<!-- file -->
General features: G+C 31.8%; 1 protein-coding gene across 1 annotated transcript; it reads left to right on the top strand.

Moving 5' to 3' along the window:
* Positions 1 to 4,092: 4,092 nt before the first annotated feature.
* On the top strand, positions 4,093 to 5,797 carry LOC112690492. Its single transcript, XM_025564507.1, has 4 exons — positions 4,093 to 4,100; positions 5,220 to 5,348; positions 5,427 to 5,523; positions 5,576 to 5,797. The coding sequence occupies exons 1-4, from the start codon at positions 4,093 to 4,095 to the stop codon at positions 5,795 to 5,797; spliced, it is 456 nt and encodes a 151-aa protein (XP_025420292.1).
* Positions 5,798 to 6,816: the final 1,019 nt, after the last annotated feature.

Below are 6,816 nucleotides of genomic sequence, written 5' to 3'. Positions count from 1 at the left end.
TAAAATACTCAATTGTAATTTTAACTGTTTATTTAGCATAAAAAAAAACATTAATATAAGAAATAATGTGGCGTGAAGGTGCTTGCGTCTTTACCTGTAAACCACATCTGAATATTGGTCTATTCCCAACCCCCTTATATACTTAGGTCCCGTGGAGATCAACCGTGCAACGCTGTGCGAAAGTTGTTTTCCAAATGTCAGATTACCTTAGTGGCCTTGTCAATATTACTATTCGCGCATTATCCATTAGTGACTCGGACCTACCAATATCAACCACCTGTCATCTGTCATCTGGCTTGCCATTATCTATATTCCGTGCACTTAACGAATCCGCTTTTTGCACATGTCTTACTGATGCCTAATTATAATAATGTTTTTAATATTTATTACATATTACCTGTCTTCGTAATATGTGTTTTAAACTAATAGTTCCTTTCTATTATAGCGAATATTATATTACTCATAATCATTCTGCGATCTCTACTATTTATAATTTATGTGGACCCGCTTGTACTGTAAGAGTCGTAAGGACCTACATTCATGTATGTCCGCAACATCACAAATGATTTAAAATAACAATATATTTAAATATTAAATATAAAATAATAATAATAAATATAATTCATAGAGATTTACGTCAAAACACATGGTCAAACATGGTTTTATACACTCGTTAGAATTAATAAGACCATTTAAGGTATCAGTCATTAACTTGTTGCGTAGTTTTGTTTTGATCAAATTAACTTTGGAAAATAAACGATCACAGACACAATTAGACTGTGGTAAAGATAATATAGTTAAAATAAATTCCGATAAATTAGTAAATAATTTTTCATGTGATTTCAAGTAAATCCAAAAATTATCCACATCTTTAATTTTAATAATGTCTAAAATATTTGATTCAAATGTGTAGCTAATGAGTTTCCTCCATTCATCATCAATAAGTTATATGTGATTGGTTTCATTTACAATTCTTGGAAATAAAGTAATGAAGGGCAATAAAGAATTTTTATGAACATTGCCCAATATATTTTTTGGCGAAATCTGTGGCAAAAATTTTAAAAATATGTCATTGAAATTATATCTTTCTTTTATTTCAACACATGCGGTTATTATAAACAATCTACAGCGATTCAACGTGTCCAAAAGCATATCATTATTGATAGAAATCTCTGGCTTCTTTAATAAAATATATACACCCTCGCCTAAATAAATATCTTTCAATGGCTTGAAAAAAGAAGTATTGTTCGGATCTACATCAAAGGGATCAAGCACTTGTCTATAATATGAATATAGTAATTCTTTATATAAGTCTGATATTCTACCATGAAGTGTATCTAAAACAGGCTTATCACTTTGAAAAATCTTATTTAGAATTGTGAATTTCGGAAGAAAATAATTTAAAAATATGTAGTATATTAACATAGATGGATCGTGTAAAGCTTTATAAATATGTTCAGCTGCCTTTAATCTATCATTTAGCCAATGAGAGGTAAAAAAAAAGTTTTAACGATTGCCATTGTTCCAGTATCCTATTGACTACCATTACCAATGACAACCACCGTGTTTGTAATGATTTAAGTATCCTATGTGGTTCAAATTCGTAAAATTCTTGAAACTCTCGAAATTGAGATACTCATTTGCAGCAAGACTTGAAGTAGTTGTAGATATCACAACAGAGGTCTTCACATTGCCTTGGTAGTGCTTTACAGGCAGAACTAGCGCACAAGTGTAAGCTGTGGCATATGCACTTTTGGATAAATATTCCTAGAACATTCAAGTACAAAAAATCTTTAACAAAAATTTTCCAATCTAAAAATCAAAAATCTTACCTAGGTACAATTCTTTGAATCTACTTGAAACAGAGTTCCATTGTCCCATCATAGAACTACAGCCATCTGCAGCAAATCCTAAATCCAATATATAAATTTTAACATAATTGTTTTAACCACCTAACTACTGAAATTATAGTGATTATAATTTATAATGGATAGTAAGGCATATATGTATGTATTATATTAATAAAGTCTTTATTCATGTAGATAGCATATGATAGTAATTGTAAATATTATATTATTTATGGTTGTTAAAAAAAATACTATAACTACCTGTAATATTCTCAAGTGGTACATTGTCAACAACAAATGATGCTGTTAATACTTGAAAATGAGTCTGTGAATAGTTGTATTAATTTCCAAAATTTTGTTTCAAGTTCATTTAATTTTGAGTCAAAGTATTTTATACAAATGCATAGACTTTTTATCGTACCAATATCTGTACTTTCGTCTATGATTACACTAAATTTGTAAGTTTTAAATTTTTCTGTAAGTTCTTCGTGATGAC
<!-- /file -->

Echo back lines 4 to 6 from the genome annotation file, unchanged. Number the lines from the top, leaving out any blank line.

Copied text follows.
* On the top strand, positions 4,093 to 5,797 carry LOC112690492. Its single transcript, XM_025564507.1, has 4 exons — positions 4,093 to 4,100; positions 5,220 to 5,348; positions 5,427 to 5,523; positions 5,576 to 5,797. The coding sequence occupies exons 1-4, from the start codon at positions 4,093 to 4,095 to the stop codon at positions 5,795 to 5,797; spliced, it is 456 nt and encodes a 151-aa protein (XP_025420292.1).
* Positions 5,798 to 6,816: the final 1,019 nt, after the last annotated feature.

Below are 6,816 nucleotides of genomic sequence, written 5' to 3'. Positions count from 1 at the left end.